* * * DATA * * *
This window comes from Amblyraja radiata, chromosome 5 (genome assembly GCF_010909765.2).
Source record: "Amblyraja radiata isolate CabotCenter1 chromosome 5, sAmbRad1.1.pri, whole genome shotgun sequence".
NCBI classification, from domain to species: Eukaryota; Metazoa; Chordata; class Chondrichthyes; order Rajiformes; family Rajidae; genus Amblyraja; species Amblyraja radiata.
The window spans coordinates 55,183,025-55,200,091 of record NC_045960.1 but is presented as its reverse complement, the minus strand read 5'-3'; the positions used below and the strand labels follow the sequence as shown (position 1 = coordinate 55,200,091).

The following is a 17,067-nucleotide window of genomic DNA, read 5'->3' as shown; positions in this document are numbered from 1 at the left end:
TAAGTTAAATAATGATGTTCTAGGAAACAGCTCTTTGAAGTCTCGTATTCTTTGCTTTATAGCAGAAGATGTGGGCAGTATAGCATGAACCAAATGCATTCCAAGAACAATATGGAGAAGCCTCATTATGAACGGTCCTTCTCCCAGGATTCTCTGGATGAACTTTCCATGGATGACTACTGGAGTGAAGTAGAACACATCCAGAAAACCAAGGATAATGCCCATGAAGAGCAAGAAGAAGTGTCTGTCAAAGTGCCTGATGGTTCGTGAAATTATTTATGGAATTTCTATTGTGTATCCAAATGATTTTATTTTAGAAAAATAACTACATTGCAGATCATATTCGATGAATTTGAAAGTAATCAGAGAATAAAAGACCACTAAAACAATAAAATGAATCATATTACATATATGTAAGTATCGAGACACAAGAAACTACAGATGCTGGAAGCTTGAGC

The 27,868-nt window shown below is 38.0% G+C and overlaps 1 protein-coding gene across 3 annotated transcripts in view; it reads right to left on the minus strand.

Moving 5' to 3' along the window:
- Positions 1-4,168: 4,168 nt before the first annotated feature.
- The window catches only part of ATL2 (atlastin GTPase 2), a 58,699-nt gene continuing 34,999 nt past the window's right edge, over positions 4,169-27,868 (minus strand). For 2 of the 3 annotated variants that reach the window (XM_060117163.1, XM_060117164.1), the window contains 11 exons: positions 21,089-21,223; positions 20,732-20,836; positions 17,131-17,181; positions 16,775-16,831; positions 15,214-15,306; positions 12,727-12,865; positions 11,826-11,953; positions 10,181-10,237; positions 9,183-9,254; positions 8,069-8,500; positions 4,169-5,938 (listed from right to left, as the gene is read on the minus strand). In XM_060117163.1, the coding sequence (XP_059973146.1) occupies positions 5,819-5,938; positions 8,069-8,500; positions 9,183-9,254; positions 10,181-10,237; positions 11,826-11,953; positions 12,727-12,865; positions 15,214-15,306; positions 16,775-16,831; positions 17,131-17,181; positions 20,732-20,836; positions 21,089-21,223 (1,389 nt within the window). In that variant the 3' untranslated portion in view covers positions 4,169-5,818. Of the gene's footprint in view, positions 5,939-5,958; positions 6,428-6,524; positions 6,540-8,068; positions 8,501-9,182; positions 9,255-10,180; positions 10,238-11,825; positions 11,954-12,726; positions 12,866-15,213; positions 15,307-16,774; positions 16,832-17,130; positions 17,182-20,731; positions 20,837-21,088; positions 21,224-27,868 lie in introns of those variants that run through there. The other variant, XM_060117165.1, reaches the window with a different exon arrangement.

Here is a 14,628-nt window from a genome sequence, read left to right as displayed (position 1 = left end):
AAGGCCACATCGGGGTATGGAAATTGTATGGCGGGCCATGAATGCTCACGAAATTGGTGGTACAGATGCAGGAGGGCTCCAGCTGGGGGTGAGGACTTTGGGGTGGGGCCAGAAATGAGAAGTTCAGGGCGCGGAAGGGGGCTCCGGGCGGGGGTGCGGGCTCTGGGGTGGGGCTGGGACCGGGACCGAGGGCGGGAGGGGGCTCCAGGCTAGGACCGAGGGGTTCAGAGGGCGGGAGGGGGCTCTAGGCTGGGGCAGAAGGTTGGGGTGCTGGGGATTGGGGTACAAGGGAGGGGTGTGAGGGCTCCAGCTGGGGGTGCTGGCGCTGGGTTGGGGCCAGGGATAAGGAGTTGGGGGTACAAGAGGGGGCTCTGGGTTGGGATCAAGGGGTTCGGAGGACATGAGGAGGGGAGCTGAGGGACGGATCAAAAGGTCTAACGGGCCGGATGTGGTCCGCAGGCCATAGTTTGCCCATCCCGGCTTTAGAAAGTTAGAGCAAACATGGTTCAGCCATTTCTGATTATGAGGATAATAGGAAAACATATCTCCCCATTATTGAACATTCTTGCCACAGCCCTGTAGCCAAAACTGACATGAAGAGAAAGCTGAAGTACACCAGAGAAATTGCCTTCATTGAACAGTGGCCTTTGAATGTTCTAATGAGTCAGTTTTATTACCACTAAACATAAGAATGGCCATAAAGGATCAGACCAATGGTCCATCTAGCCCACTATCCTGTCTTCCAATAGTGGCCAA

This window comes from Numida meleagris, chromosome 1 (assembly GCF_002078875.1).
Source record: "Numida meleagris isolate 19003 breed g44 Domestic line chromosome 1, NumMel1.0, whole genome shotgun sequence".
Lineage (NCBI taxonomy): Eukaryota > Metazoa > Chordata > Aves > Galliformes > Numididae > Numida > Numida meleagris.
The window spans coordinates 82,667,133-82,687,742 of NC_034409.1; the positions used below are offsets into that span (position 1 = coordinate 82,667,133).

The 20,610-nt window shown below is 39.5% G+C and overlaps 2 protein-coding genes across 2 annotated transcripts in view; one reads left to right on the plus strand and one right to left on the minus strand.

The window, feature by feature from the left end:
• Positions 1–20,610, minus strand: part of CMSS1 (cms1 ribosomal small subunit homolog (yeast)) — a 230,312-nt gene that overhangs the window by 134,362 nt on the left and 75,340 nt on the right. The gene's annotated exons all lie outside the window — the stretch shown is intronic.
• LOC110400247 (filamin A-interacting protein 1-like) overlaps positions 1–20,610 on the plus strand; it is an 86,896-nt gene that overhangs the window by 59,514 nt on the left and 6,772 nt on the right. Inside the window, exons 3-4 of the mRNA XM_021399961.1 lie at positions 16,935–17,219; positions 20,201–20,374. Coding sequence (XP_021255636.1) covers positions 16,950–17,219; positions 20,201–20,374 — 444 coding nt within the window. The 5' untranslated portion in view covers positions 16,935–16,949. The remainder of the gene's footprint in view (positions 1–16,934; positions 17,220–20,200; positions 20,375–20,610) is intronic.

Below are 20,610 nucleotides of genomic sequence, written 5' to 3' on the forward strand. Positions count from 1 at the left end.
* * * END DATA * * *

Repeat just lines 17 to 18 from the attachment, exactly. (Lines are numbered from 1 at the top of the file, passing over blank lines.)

The 20,610-nt window shown below is 39.5% G+C and overlaps 2 protein-coding genes across 2 annotated transcripts in view; one reads left to right on the plus strand and one right to left on the minus strand.

The window, feature by feature from the left end: